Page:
We all know that biking is great for staying in shape and getting from point A to B with zero impact to the environment, but how many of us hop on our bikes simply because our physician tells us to?
TreeHugger reports that Boston Mayor Marty Walsh and the Boston Medical Center (BMC) have come up with a first-of-its-kind initiative to combat obesity and to increase access to Beantown’s bike share system, Hubway.
The so-called “Prescribe-a-Bike” program allows BMC doctors to provide low-income patients with a $5 membership to Hubway that usually costs $85 a year. The prescription even throws in a free helmet, too.
To qualify for membership, “patients” must be 16 or older and receive public housing assistance or have a household income that’s not above 400 percent of the official poverty level, TreeHugger reports.
“There is no other program like this in the country,” Mayor Walsh told Boston Magazine. “Prescribe-a-Bike makes the link between health and transportation, and ensures that more residents can access the Hubway bike-share system.”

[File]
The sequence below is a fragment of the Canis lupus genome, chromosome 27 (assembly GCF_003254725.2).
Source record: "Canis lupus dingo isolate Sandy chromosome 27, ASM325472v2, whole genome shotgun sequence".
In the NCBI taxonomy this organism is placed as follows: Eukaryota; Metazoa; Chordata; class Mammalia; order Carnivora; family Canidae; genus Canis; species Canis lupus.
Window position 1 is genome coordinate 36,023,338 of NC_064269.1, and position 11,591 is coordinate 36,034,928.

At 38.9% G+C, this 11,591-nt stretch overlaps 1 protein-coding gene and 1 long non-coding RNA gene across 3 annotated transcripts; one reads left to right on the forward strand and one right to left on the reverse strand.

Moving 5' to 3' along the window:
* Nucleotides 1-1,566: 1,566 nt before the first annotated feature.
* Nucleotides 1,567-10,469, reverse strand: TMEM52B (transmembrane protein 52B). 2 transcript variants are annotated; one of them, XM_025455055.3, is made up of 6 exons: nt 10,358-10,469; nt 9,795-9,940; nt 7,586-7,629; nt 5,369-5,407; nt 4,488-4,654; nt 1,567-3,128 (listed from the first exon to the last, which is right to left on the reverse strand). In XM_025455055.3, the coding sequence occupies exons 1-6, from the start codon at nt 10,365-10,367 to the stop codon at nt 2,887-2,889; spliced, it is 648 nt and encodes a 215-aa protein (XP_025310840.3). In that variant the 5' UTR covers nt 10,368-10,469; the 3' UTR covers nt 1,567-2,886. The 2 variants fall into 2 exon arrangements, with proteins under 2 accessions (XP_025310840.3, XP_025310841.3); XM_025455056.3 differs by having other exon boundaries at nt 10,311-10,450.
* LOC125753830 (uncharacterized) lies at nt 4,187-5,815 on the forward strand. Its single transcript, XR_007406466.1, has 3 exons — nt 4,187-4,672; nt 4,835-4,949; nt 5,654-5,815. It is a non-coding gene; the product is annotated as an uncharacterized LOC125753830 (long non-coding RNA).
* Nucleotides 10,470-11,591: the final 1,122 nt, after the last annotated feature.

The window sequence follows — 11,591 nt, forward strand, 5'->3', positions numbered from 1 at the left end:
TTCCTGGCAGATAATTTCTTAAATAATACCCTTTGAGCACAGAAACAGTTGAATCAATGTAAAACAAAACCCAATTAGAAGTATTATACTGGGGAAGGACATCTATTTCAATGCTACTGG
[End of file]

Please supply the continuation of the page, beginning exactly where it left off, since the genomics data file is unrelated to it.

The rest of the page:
It’s actually becoming increasingly common for doctors to prescribe good ol’ exercise to their patients. WebMD cites a report from the CDC that found that one in three adults were advised by their doctors to increase physical activity in order to maintain or improve their health. That’s an increase from the year 2000 when less than a quarter of patients were given doctor’s orders to exercise. This is certainly a good trend because patients are five times more likely to exercise if their doctors tells them to, WebMD notes.
Since this country’s obesity, heart disease, and diabetes epidemics show no signs of abating, we can only hope that out-there ideas like Boston’s Prescribe-a-Bike program will get adults moving.